Leadership styles have tremendous influence on corporate culture. Most companies, and certain large corporations, have a written codes of conduct to which all employees from the top down are required to read and expected to follow. Corporate codes of conduct are fairly standard, covering many of the same topics, including prohibitions on unacceptable conduct, for example, sexual harrassment. Codes of conduct, however, do not set corporate culture. Management and leadership are what sets corporate culture. Therefore, different styles of leadership have a direct impact on how that culture develops.
Management, by its nature, oversees operations. It is higher up the corporate food chain. As such, how direct it is in issuing assignments, coordinating various offices or departments, and dealing with personnel issues all shape the culture. Some leaders adopt a hands-off approach that allows subordinates greater leeway to make decisions and, especially, to carry out those decisions. A looser management style can foster higher employee morale, but it can also leave the manager vulnerable to mishaps on the part of subordinates who make choices or execute poorly.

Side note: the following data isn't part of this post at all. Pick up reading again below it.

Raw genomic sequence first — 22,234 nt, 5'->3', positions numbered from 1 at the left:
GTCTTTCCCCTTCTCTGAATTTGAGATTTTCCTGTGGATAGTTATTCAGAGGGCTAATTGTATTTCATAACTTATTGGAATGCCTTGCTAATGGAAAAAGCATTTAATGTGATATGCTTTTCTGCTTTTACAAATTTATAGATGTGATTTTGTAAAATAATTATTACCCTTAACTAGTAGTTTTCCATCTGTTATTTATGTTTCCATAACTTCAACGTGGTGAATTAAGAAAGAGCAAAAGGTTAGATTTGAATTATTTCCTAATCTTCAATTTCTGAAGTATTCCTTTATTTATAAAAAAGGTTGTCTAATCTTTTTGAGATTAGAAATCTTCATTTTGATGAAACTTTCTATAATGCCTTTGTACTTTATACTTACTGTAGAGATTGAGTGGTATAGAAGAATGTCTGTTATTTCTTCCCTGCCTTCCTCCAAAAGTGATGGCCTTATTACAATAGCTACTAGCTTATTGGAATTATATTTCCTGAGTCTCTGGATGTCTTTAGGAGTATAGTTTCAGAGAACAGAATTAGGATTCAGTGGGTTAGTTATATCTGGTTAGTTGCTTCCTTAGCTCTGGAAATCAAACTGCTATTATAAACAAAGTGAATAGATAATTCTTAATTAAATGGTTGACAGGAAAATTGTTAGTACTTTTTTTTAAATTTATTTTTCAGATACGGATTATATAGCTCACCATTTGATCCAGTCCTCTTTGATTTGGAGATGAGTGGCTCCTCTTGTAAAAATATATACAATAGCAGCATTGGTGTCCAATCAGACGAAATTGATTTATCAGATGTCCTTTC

Conversely, so-called micromanagers frequently degrade morale by providing subordinates little or no freedom with which to perform their assigned tasks. As the manager is ultimately responsible for the outcome, and is answerable further up the corporate management structure, micromanaging may be his or her way of minimizing the risk of mishaps.
Corporate culture is also shaped by perceptions of integrity and competency at the top of the pyramid. A corporation with leaders who adhere to laws and act ethically, and demand the same down the line, establish a positive culture of trust and respect. Again, on the other side of that coin, if leadership is seen as legally and/or morally corrupt, that will establish a culture in which highly questionable business practices become the norm -- at least until government regulators come along and bring the whole company down.